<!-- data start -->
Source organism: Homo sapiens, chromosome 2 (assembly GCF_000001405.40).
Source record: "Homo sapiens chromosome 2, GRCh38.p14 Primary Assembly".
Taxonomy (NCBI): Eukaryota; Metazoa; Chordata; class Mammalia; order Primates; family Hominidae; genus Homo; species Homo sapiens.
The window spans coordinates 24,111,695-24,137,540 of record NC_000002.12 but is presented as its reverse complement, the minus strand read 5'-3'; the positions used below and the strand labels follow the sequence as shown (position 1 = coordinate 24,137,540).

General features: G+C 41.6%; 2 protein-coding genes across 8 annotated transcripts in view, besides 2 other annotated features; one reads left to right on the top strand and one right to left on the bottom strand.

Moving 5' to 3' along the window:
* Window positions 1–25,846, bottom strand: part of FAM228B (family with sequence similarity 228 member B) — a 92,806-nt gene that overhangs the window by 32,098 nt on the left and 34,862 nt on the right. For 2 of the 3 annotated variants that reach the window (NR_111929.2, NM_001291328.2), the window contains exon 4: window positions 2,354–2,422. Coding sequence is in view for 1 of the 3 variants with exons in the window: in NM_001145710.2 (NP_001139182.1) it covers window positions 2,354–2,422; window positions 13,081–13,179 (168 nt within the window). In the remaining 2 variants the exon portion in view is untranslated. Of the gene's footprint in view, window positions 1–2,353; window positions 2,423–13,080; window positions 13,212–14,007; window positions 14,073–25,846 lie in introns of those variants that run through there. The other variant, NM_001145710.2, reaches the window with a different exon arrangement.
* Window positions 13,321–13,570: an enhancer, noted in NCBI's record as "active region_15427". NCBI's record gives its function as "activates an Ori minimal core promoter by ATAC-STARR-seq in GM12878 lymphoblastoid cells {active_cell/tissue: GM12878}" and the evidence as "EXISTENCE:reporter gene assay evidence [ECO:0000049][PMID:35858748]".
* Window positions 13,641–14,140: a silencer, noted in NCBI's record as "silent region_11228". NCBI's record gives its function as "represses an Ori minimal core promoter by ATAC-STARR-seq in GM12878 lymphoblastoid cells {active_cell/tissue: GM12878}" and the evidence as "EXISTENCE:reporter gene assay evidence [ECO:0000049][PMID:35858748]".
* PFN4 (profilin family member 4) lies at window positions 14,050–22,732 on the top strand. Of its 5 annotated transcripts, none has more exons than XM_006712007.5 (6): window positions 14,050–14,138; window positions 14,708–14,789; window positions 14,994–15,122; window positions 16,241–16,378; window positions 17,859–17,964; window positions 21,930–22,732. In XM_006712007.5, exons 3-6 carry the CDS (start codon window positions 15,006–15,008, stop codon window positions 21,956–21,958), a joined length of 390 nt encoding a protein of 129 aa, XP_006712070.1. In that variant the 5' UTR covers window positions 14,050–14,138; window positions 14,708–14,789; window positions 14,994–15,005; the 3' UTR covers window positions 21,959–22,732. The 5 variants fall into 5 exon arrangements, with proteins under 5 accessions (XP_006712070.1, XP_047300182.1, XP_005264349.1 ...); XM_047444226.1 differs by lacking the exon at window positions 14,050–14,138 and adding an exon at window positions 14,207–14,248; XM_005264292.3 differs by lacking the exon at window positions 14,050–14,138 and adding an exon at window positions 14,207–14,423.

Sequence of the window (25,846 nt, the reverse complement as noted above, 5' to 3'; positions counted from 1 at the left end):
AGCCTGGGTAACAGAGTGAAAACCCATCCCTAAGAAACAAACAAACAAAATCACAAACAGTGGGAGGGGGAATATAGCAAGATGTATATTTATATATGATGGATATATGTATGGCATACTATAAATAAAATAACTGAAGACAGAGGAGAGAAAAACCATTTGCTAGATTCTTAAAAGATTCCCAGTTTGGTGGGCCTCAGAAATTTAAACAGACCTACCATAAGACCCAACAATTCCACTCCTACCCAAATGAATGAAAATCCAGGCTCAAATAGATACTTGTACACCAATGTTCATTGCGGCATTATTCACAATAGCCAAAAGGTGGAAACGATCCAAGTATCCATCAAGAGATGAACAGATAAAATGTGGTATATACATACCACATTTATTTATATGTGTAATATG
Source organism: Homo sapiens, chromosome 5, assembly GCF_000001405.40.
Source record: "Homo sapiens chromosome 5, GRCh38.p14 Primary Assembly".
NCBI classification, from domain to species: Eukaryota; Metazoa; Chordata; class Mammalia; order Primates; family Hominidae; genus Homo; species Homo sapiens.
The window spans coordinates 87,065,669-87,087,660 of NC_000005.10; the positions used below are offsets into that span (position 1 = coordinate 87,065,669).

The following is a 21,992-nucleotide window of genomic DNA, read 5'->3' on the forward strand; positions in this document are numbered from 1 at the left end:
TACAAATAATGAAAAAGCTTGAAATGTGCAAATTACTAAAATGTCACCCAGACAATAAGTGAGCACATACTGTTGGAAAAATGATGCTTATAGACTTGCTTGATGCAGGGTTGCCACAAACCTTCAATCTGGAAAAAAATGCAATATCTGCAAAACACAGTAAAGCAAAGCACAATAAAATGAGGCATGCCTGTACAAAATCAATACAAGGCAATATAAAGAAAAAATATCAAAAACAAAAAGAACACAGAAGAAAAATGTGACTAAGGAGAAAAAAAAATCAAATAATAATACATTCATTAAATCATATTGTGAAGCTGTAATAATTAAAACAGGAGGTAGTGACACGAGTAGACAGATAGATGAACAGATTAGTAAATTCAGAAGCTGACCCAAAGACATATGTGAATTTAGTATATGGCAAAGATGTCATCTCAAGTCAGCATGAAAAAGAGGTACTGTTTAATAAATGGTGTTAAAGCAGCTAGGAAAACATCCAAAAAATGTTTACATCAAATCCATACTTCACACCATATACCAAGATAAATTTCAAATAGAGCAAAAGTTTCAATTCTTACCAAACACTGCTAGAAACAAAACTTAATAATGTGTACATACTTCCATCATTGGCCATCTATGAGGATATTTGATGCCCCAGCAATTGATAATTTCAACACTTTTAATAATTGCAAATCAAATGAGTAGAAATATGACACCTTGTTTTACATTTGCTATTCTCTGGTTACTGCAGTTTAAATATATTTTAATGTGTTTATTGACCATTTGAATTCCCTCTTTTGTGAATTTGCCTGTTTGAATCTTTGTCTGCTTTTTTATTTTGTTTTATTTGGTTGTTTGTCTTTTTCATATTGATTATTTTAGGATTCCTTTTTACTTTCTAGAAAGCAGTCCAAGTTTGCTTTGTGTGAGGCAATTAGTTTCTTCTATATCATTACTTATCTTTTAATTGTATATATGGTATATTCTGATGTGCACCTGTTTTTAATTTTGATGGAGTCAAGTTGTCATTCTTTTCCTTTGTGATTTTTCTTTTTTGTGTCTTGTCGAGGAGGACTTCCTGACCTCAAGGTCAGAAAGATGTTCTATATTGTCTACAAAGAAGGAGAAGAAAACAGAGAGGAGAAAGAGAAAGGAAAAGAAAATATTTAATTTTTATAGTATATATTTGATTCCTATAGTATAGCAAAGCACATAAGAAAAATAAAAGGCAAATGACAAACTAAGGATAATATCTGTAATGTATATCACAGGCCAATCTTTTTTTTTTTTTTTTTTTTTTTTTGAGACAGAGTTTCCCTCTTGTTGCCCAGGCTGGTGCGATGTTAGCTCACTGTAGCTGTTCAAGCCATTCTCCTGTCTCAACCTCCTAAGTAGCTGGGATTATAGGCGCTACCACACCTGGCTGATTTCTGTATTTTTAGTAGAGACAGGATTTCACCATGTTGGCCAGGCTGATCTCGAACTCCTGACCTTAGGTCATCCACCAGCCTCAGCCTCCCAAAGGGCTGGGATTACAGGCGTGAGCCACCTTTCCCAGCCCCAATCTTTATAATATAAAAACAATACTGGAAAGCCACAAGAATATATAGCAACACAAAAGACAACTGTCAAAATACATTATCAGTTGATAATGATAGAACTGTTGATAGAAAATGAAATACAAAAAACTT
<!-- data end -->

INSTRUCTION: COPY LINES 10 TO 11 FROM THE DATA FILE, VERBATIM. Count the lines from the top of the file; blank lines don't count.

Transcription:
* PFN4 (profilin family member 4) lies at window positions 14,050–22,732 on the top strand. Of its 5 annotated transcripts, none has more exons than XM_006712007.5 (6): window positions 14,050–14,138; window positions 14,708–14,789; window positions 14,994–15,122; window positions 16,241–16,378; window positions 17,859–17,964; window positions 21,930–22,732. In XM_006712007.5, exons 3-6 carry the CDS (start codon window positions 15,006–15,008, stop codon window positions 21,956–21,958), a joined length of 390 nt encoding a protein of 129 aa, XP_006712070.1. In that variant the 5' UTR covers window positions 14,050–14,138; window positions 14,708–14,789; window positions 14,994–15,005; the 3' UTR covers window positions 21,959–22,732. The 5 variants fall into 5 exon arrangements, with proteins under 5 accessions (XP_006712070.1, XP_047300182.1, XP_005264349.1 ...); XM_047444226.1 differs by lacking the exon at window positions 14,050–14,138 and adding an exon at window positions 14,207–14,248; XM_005264292.3 differs by lacking the exon at window positions 14,050–14,138 and adding an exon at window positions 14,207–14,423.

Sequence of the window (25,846 nt, the reverse complement as noted above, 5' to 3'; positions counted from 1 at the left end):